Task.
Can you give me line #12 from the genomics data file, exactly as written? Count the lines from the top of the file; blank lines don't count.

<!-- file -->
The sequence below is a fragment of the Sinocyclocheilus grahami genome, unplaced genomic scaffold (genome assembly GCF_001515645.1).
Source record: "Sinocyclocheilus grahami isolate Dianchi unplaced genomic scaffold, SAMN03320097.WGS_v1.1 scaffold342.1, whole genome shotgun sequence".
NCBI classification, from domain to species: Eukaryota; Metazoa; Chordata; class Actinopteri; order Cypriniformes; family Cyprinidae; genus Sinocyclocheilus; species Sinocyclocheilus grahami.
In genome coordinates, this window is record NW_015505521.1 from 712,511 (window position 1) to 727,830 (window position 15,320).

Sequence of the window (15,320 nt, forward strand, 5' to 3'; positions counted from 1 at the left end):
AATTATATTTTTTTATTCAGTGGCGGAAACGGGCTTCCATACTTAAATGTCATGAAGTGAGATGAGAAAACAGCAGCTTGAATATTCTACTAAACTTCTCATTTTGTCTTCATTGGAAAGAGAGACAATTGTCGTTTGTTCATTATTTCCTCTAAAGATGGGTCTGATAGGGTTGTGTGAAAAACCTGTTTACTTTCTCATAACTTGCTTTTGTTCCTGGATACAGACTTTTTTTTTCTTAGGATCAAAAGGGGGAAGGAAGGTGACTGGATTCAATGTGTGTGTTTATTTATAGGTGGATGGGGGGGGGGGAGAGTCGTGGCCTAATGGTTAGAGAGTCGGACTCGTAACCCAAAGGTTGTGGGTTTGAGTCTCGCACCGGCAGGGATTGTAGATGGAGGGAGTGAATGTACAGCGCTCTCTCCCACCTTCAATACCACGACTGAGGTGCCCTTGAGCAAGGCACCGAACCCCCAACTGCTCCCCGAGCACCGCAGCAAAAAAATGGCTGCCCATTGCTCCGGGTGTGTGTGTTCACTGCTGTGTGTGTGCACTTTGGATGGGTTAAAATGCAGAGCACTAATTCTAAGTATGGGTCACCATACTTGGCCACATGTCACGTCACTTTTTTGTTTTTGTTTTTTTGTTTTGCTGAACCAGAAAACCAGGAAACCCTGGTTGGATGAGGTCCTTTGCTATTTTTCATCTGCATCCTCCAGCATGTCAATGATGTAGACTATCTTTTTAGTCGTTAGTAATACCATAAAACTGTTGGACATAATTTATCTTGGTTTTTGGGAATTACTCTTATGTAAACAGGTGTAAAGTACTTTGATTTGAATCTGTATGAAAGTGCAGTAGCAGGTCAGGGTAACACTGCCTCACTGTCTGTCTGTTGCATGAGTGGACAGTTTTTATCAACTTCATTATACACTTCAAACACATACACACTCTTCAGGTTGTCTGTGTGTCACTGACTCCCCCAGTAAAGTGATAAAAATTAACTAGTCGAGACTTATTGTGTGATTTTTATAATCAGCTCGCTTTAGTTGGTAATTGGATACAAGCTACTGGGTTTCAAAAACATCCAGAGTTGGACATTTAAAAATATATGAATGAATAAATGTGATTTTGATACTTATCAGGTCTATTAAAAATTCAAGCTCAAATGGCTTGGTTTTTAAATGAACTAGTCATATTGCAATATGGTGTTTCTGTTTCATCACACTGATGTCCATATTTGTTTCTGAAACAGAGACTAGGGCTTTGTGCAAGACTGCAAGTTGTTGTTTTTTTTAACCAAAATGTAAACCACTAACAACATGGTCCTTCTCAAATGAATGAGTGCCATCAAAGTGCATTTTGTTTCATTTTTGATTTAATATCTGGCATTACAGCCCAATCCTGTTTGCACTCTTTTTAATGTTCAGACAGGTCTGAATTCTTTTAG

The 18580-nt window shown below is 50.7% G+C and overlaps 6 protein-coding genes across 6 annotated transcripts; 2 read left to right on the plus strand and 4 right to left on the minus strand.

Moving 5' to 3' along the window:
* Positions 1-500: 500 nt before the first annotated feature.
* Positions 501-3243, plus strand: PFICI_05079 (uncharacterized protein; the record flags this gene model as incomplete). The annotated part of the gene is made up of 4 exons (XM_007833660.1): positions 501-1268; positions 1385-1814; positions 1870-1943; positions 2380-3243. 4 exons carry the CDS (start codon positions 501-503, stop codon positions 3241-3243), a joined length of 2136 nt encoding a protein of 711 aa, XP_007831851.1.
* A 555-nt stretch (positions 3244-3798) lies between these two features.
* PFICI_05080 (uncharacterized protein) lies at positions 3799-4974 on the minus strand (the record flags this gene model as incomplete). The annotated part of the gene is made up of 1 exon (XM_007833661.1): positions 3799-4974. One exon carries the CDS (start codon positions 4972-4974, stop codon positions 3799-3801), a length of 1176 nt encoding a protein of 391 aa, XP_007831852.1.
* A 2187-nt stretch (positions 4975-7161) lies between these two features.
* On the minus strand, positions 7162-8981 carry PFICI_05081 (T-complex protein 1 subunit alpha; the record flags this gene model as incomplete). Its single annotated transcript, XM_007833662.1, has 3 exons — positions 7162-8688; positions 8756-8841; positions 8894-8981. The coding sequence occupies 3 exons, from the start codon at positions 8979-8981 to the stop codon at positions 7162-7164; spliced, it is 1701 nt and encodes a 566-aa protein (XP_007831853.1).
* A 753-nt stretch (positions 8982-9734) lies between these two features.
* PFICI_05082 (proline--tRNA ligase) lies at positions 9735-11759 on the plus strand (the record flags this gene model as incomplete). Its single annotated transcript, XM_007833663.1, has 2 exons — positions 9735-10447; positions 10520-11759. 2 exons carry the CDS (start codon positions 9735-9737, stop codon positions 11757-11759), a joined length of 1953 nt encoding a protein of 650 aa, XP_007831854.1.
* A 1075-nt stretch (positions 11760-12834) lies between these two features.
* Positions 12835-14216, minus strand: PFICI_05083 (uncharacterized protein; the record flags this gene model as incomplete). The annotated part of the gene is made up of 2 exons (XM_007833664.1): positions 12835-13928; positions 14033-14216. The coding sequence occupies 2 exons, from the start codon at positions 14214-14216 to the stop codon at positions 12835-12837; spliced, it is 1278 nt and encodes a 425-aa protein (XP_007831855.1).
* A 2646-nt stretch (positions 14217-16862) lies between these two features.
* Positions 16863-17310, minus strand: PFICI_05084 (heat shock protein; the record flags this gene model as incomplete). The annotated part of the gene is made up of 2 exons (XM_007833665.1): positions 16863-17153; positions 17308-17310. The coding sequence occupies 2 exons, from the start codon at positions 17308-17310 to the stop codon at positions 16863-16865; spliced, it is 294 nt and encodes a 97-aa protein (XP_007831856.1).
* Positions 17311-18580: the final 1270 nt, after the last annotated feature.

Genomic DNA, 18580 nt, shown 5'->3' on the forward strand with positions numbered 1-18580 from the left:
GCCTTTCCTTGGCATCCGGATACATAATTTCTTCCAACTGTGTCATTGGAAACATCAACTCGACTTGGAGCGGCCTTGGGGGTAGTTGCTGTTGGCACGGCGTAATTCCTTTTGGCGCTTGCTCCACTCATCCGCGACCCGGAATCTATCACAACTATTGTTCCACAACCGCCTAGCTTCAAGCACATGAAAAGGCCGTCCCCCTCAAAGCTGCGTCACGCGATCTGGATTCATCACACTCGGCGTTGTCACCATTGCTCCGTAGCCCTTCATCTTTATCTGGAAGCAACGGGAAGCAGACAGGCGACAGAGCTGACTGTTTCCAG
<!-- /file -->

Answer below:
* PFICI_05080 (uncharacterized protein) lies at positions 3799-4974 on the minus strand (the record flags this gene model as incomplete). The annotated part of the gene is made up of 1 exon (XM_007833661.1): positions 3799-4974. One exon carries the CDS (start codon positions 4972-4974, stop codon positions 3799-3801), a length of 1176 nt encoding a protein of 391 aa, XP_007831852.1.